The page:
The Minimum Diameter slider allows you to set the smallest size of your brush. At 0% the size is 1 pixel.
The preview at the bottom of the dialogue shows what will happen with pressure - as more is applied the stroke becomes larger up to the maximum set for the brush.
There are also three settings for Jitter, Size, Angle and Roundness ...
According to the dictionary on my MacBook, Jitter is "slight irregular movement, variation, or unsteadiness" and this agrees to some degree with the definition given for Jitter by Adobe ...
"Jitter percentages specify the randomness of dynamic elements. At 0%, an element does not change over the course of a stroke; at 100%, an element has the maximum amount of randomness".
Have you ever had the jitters? Sure you have - now the definition is clear.
Each of the Jitters (Size, Angle and Roundness) can be modified with Pen Pressure by dropping down their individual Control: menus and selecting Pen Pressure.
As one of the Jitters is placed under control of pen pressure and an amount is selected the preview at the bottom of the palette will show the change.
Dynamics (Opacity) - AKA Transfer in CS5 and CS6
This is how Adobe says Opacity.
With the control set to pen pressure the opacity of the brush stroke will change according to how much pressure is applied to the pen and this is fabulous when working with a Layer Mask.
This control has two jitters - Opacity and Flow. What they do is set the flow of the paint in each stroke.
Color Dynamics (Color)
The stroke begins with the Background color and as you press harder the color morphs to the Foreground color.
With light pen pressure the brush stroke is the
background color and as more pressure is applied the color changes to
the foreground color and to two are blended at about 50% pressure.
As with the previous two dynamics, the Control: has to be set to Pen Pressure.
Now you have a whole bunch of new Jitters to mess about with.
Hue jitter sets the rate at which the stroke color switches between the foreground and background colors. Higher values cause more frequent switches between the two colors than lower values.
Saturation Jitter specifies a percentage by which the saturation of the paint can vary in a stroke. Type a number, or use the slider to enter a value. A lower value changes the saturation while maintaining a close proximity to the saturation of the foreground color. A higher value increases the difference between saturation levels.
Brightness Jitter specifies a percentage by which the brightness of the paint can vary in a stroke. Type a number, or use the slider to enter a value. A lower value changes the brightness while maintaining a close proximity to the brightness of the foreground color. A higher value increases the difference between brightness levels.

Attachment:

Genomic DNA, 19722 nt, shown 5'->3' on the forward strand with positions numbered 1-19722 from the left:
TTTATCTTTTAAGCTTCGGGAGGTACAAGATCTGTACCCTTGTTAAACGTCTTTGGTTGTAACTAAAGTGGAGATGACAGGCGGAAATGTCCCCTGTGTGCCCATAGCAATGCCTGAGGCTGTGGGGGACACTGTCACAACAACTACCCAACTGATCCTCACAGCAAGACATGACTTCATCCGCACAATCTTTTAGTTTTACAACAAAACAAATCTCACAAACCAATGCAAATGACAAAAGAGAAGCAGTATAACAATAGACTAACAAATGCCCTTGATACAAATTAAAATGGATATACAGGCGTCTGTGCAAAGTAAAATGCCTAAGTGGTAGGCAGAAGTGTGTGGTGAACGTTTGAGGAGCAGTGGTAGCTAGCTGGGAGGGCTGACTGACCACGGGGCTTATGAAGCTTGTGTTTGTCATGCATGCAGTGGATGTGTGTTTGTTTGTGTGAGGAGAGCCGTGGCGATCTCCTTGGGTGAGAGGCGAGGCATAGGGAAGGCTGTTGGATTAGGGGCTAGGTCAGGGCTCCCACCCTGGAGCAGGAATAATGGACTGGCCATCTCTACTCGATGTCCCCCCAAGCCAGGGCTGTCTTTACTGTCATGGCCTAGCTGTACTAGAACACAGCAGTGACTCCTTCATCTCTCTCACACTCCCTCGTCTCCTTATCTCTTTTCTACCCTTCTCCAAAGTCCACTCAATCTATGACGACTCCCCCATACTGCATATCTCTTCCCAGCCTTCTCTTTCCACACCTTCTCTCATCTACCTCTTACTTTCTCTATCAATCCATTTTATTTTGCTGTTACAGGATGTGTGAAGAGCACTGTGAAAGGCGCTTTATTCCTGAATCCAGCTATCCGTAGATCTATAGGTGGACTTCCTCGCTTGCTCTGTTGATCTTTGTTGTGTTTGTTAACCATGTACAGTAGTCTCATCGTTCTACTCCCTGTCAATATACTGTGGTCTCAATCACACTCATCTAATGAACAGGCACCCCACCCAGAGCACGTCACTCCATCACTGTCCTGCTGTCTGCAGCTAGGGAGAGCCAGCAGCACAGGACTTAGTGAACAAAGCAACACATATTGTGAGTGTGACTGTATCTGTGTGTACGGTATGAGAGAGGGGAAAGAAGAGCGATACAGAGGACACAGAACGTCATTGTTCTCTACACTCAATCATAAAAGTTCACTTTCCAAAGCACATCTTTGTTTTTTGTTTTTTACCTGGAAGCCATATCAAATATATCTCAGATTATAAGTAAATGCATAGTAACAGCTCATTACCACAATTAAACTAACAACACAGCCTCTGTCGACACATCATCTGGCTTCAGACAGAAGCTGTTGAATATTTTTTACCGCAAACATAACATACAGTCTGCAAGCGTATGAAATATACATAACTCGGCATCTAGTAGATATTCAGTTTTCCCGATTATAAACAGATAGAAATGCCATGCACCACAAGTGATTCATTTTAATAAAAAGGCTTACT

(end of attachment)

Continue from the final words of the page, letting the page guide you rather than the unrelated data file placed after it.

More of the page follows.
Purity Increases or decreases the saturation of the color. Type a number, or use the slider to enter a percentage between –100 and 100. At –100%, the color is fully desaturated; at 100%, the color is fully saturated.
For a full explanation of the Jitter values and how they work (complete with examples) pay a visit to the Coloring page.
Each setting is described and there is an example coloring project that demonstrates the dynamics in action!
the Jitter settings is really useful when you do any kind of digital
coloring. Click the thumbnail to learn more about the Jitter
this one is fun! As more pressure is applied to the pen the
brush stokes are flung about the canvas in a seemingly random pattern.
Like Shape Dynamics, the Control: menu has to be set to Pen Pressure and the harder the pen is pressed onto the Wacom tablet the farther the strokes are scattered.
At the top of the palette is a check box for Both Axes (meaning both the X and Y Axis). When it is checked the brush marks are in a radial direction around the stroke path. If it is not checked then the brush marks are perpendicular to the path of the stroke.
The count and count jitter means the number of brush marks will change as more pressure is applied to the pen.
Scattering can be done if no pen and tablet is installed on your computer but it is not particularly dramatic. With a Wacom Intuos or Intuos Pro everything changes - this is one you have to try for yourself.
All four of the brush settings checked - grab yourself a really neat
brush like the stars or the
leaves, turn on all of the dynamics (Size, Opacity, Color and Scatter),
set them all to Pen Pressure, and have at it!
Be creative and have fun with the wide variety of brush settings available in Photoshop!